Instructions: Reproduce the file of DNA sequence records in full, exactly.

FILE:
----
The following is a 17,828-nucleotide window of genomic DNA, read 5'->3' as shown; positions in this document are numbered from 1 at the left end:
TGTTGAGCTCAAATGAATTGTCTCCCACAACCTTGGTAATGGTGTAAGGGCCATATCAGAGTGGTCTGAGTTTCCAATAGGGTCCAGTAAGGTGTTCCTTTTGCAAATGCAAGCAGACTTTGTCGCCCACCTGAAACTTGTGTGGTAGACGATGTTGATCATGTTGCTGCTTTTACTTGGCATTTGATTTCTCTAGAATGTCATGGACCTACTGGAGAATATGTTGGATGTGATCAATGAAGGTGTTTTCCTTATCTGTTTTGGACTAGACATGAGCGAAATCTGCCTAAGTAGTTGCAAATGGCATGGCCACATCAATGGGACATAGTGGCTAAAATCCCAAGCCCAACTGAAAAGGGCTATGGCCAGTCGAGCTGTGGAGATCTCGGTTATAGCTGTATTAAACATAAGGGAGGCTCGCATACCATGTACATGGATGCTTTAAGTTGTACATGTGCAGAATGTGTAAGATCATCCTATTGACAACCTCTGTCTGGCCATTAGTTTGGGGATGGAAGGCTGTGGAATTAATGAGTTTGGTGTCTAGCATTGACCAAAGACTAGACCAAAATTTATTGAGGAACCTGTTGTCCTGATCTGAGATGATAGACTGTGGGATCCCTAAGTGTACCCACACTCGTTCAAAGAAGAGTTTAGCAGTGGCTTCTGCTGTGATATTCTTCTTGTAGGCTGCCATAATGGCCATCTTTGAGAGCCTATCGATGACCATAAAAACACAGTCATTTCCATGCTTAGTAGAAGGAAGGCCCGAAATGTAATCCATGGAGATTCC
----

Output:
The following is a 17,828-nucleotide window of genomic DNA, read 5'->3' as shown; positions in this document are numbered from 1 at the left end:
TGTTGAGCTCAAATGAATTGTCTCCCACAACCTTGGTAATGGTGTAAGGGCCATATCAGAGTGGTCTGAGTTTCCAATAGGGTCCAGTAAGGTGTTCCTTTTGCAAATGCAAGCAGACTTTGTCGCCCACCTGAAACTTGTGTGGTAGACGATGTTGATCATGTTGCTGCTTTTACTTGGCATTTGATTTCTCTAGAATGTCATGGACCTACTGGAGAATATGTTGGATGTGATCAATGAAGGTGTTTTCCTTATCTGTTTTGGACTAGACATGAGCGAAATCTGCCTAAGTAGTTGCAAATGGCATGGCCACATCAATGGGACATAGTGGCTAAAATCCCAAGCCCAACTGAAAAGGGCTATGGCCAGTCGAGCTGTGGAGATCTCGGTTATAGCTGTATTAAACATAAGGGAGGCTCGCATACCATGTACATGGATGCTTTAAGTTGTACATGTGCAGAATGTGTAAGATCATCCTATTGACAACCTCTGTCTGGCCATTAGTTTGGGGATGGAAGGCTGTGGAATTAATGAGTTTGGTGTCTAGCATTGACCAAAGACTAGACCAAAATTTATTGAGGAACCTGTTGTCCTGATCTGAGATGATAGACTGTGGGATCCCTAAGTGTACCCACACTCGTTCAAAGAAGAGTTTAGCAGTGGCTTCTGCTGTGATATTCTTCTTGTAGGCTGCCATAATGGCCATCTTTGAGAGCCTATCGATGACCATAAAAACACAGTCATTTCCATGCTTAGTAGAAGGAAGGCCCGAAATGTAATCCATGGAGATTCC